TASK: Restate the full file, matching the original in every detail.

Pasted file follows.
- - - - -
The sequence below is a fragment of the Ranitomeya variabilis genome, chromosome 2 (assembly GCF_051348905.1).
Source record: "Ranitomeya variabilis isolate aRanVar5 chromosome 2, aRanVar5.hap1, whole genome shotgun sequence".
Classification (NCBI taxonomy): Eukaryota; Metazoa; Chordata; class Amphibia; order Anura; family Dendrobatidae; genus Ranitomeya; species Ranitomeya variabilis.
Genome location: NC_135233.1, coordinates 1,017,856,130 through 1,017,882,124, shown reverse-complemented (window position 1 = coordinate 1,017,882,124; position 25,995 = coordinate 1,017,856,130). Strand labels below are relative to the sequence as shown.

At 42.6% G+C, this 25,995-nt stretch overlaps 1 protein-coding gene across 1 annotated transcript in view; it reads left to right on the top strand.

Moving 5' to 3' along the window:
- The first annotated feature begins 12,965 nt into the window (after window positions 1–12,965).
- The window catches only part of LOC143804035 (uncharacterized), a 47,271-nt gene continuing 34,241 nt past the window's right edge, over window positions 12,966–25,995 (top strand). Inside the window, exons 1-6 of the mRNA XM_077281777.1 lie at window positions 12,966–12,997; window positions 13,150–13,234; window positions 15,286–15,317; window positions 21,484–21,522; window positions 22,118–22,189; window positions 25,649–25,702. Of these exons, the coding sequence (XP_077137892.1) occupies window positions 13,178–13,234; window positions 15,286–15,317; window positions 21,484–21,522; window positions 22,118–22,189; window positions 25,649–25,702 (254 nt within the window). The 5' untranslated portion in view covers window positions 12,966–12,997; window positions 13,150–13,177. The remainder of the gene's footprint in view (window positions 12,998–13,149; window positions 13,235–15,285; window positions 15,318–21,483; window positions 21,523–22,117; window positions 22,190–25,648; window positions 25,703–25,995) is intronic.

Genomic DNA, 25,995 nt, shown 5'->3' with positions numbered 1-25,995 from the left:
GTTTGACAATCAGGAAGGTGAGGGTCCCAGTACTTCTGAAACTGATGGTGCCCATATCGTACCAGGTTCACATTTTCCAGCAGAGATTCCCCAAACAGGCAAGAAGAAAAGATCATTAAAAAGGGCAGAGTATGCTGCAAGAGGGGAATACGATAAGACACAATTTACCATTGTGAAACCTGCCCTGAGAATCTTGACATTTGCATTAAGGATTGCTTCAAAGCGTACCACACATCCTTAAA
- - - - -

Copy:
The sequence below is a fragment of the Ranitomeya variabilis genome, chromosome 2 (assembly GCF_051348905.1).
Source record: "Ranitomeya variabilis isolate aRanVar5 chromosome 2, aRanVar5.hap1, whole genome shotgun sequence".
Classification (NCBI taxonomy): Eukaryota; Metazoa; Chordata; class Amphibia; order Anura; family Dendrobatidae; genus Ranitomeya; species Ranitomeya variabilis.
Genome location: NC_135233.1, coordinates 1,017,856,130 through 1,017,882,124, shown reverse-complemented (window position 1 = coordinate 1,017,882,124; position 25,995 = coordinate 1,017,856,130). Strand labels below are relative to the sequence as shown.

At 42.6% G+C, this 25,995-nt stretch overlaps 1 protein-coding gene across 1 annotated transcript in view; it reads left to right on the top strand.

Moving 5' to 3' along the window:
- The first annotated feature begins 12,965 nt into the window (after window positions 1–12,965).
- The window catches only part of LOC143804035 (uncharacterized), a 47,271-nt gene continuing 34,241 nt past the window's right edge, over window positions 12,966–25,995 (top strand). Inside the window, exons 1-6 of the mRNA XM_077281777.1 lie at window positions 12,966–12,997; window positions 13,150–13,234; window positions 15,286–15,317; window positions 21,484–21,522; window positions 22,118–22,189; window positions 25,649–25,702. Of these exons, the coding sequence (XP_077137892.1) occupies window positions 13,178–13,234; window positions 15,286–15,317; window positions 21,484–21,522; window positions 22,118–22,189; window positions 25,649–25,702 (254 nt within the window). The 5' untranslated portion in view covers window positions 12,966–12,997; window positions 13,150–13,177. The remainder of the gene's footprint in view (window positions 12,998–13,149; window positions 13,235–15,285; window positions 15,318–21,483; window positions 21,523–22,117; window positions 22,190–25,648; window positions 25,703–25,995) is intronic.

Genomic DNA, 25,995 nt, shown 5'->3' with positions numbered 1-25,995 from the left:
GTTTGACAATCAGGAAGGTGAGGGTCCCAGTACTTCTGAAACTGATGGTGCCCATATCGTACCAGGTTCACATTTTCCAGCAGAGATTCCCCAAACAGGCAAGAAGAAAAGATCATTAAAAAGGGCAGAGTATGCTGCAAGAGGGGAATACGATAAGACACAATTTACCATTGTGAAACCTGCCCTGAGAATCTTGACATTTGCATTAAGGATTGCTTCAAAGCGTACCACACATCCTTAAA